The ruling preserves the use of drug-sniffing dogs, a key element of law enforcement during traffic stops and in other situations.
Clayton Harris was stopped in Liberty County by a sheriff's deputy canine officer for driving on an expired license. The officer's dog Aldo sniffed and alerted for drugs on the driver's side, causing the deputy to search the interior of the truck.
The deputy said he discovered supplies to manufacture methamphetamine, which Harris admitted to making and using, the state said. After his lawyer's motion to suppress the evidence at trial was denied, Harris pleaded no contest and was convicted of possessing the restricted chemical pseudoephedrine with intent to use it to manufacture methamphetamine, in violation of state law.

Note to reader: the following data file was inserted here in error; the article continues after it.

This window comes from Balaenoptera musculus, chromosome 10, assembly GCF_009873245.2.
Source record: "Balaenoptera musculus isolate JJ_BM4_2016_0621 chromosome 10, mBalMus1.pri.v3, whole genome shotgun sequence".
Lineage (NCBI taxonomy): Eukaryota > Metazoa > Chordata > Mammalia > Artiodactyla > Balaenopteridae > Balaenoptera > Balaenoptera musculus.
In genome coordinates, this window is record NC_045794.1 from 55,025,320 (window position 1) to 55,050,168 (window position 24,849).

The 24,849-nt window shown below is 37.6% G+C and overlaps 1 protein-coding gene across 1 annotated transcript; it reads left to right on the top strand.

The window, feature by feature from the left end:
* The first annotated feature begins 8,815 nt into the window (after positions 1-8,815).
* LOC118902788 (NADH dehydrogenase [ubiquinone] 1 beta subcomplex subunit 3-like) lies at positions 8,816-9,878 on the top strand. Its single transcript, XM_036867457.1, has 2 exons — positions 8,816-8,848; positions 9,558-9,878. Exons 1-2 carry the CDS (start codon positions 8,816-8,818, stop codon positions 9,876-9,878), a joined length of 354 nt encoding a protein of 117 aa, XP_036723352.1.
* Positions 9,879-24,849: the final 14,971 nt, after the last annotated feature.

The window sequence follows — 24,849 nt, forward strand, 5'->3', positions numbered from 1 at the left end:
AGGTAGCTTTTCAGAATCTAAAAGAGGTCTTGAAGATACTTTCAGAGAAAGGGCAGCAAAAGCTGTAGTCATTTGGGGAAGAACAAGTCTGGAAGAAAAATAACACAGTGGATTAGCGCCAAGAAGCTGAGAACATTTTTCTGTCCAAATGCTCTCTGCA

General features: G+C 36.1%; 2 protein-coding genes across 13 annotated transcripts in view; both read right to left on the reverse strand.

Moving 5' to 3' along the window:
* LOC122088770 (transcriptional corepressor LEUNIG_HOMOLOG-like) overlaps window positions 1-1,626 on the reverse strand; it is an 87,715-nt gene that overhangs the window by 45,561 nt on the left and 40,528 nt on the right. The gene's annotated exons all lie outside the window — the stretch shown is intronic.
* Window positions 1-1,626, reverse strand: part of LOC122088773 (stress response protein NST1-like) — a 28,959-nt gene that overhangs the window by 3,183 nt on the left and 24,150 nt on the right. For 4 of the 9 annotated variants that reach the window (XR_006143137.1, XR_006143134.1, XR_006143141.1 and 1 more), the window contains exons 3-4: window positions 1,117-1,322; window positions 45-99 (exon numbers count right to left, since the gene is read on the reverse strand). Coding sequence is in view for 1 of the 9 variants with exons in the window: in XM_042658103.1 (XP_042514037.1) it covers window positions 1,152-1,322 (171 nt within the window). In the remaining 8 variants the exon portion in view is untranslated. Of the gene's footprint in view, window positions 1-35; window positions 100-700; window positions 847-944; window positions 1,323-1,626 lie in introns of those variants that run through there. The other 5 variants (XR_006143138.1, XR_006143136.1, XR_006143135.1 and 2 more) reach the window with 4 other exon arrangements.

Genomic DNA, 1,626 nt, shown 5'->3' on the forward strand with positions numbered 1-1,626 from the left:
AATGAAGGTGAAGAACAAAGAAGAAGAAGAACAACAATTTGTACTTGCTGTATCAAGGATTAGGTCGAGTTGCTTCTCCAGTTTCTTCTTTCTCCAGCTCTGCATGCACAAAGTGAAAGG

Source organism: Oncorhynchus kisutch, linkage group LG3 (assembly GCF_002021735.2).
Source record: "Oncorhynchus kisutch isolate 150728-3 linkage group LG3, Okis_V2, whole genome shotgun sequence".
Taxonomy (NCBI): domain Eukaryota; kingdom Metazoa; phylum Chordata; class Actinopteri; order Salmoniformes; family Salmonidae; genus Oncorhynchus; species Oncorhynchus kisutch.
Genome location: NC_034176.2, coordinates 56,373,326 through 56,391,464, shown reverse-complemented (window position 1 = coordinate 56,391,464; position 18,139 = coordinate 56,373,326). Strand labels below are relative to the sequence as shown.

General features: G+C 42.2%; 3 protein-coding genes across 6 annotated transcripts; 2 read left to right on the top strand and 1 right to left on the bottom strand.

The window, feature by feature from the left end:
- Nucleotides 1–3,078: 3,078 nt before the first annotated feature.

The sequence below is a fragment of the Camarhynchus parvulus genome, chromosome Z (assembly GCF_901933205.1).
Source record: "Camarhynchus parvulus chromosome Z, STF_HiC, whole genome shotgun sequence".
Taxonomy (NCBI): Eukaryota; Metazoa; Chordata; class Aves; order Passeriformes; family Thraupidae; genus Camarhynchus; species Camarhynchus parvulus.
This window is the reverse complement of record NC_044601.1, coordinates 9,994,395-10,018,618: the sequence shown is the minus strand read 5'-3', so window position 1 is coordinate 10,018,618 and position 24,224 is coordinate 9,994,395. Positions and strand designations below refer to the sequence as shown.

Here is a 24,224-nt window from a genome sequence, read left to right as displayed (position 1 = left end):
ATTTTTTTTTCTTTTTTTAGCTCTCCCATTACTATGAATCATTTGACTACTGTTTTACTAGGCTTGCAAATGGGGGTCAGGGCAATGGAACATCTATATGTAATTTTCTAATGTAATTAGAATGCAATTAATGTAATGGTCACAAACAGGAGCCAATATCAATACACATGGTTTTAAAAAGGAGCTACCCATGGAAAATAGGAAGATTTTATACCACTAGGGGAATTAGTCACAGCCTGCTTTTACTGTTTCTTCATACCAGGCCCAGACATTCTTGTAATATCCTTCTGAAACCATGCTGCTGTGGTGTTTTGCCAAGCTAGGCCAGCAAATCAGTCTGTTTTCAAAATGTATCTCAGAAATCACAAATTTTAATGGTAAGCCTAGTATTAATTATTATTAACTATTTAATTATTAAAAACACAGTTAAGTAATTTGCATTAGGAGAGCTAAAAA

But the Florida Supreme Court eventually ruled evidence that a dog has been trained and certified to detect narcotics, standing alone, is not sufficient to establish the dog's reliability for determining probable cause.
The Florida Supreme Court thus effectively negated "the narcotics detection dog as an important crime fighting tool for law enforcement and society," state officials said.
Tuesday, the U.S. Supreme Court reversed the state court.
Writing for the full court, Justice Elena Kagan said because training and testing records supported Aldo's reliability in detecting drugs and Harris failed to undermine that evidence, the officer had probable cause to search Harris's truck.